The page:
• Brush biopsies to help detect oral cancer.

• Composite (tooth-colored) fillings on posterior (back) teeth.

• Dental implants.

4. Look For an Insurance Carrier that Uses Evidence-Based Dentistry

The last point to keep in mind is to make sure the dental insurance carrier you recommend uses the latest clinical research and keeps contracts up-to-date on changes in the dental industry. In short, to provide the best care while being cost effective, evidence-based dentistry matches plan coverage to the services and frequencies that make sense from a clinical perspective.  Here are some examples of changes that have occurred with some dental plans with regards to sealants and full mouth X-rays:

• Sealants are covered once every 24 months instead of once per lifetime – Some carriers have found that it can help reduce future restoration costs when people take care of their sealants so they remain intact over a long period. This change actually helps lower costs for your clients and their employees and helps promote better dental health for the employees.

• Full mouth X-rays covered once every five years– The latest research recommends getting these X-rays once every five years. Some carriers used to cover these more frequently, but they’ve changed their benefits so they are in alignment with the latest research.

Remember, good dental coverage should give employees access to great dental care while protecting them from dentists who order unnecessary tests or treatments that can increase costs for everyone.

Keep these tips in mind. Your clients will benefit from this information, and you will benefit from seeing your dental sales increase throughout the year.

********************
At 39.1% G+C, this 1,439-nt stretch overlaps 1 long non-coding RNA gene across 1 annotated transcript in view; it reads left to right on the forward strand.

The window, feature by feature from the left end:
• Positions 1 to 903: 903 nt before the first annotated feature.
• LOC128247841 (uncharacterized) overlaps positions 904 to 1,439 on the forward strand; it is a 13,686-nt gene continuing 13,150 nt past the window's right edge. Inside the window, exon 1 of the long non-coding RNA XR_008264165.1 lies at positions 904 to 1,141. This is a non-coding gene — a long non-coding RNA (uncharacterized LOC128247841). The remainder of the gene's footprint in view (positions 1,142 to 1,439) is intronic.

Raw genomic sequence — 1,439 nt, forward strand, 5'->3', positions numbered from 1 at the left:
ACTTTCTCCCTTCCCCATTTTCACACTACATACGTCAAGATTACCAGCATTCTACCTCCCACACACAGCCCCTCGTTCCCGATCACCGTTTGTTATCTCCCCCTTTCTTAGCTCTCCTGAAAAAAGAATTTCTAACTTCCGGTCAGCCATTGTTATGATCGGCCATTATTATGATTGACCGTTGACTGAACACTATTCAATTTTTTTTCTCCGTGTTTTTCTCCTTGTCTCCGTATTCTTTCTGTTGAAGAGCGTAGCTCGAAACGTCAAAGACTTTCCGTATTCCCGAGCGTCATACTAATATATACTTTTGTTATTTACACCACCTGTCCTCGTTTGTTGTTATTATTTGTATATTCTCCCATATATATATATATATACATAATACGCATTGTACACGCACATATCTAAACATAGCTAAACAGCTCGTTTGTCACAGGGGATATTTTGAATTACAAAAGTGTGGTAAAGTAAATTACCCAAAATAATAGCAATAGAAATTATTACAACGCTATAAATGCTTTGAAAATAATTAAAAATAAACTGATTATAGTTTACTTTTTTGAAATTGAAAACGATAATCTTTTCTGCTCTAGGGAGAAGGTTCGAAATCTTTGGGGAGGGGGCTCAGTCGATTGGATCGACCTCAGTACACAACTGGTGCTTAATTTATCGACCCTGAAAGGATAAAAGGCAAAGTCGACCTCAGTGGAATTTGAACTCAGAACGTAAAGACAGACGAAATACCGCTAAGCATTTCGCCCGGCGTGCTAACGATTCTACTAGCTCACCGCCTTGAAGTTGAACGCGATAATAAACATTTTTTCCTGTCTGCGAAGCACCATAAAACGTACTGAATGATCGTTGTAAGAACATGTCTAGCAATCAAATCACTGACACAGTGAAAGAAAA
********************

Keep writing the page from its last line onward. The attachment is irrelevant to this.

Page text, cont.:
Chris McConathy is director of Specialty Sales with Anthem Blue Cross Life and Health Insurance Company.

Disability – The Four Big Small Business Opportunities For Benefit Brokers

by Donato Monaco

If you’re looking for a big opportunity to grow your business this year, think small. Industry research shows there’s opportunity for benefit brokers and agents who work with small businesses.

Protecting Employees

Small business owners are trying their best to protect their employees in these challenging and uncertain economic times, according to The Hartford’s second annual study of small business owners. Only 24% are shifting the cost of healthcare to employees and even fewer – 17% – are reducing employee benefits.

Small business owners value treating their employees well. Seven in 10 say the ability to pay their employees enough for them to afford a comfortable lifestyle is important to their success. In addition, six out of 10 small business owners also offer their employees some form of benefits.

Adding Benefits

Regarding benefit packages, 6.5% of all small firms plan to add a benefit within the next two years and 8% “possibly” will add a benefit, according to a 2012 LIMRA report. Short- and long-term disability and life insurance are among the top benefits that small business owners are considering adding to their benefit package, according to LIMRA’s report.

And interestingly enough, the newer companies are more likely to add a benefit. LIMRA found that 14% of companies that are one to nine years old plan to add benefits compared to 2% of companies that are more than 20 years old. New and expanding companies are also more likely to add benefits.

Four Opportunities

Taking a look at both studies, here are four key small business sales opportunities:

1. Family-owned companies

2. Small businesses owned by women

3. Minority-owned small businesses

4. Voluntary benefits

In The Family

According to LIMRA’s report, families own 78% of small businesses. These companies are less likely to have group benefits, which creates an opportunity for brokers.

Women Leaders

Today, women-owned firms have an economic impact of $3 trillion, which translates into the creation and/or maintenance of 23 million jobs, according to the Center for Women’s Business Research.

Women own 24% of small businesses, and their numbers have been growing steadily, according to LIMRA’s small business report. While these businesses have fewer employees than other companies, LIMRA calls this an “under-penetrated market.”

Minority Owners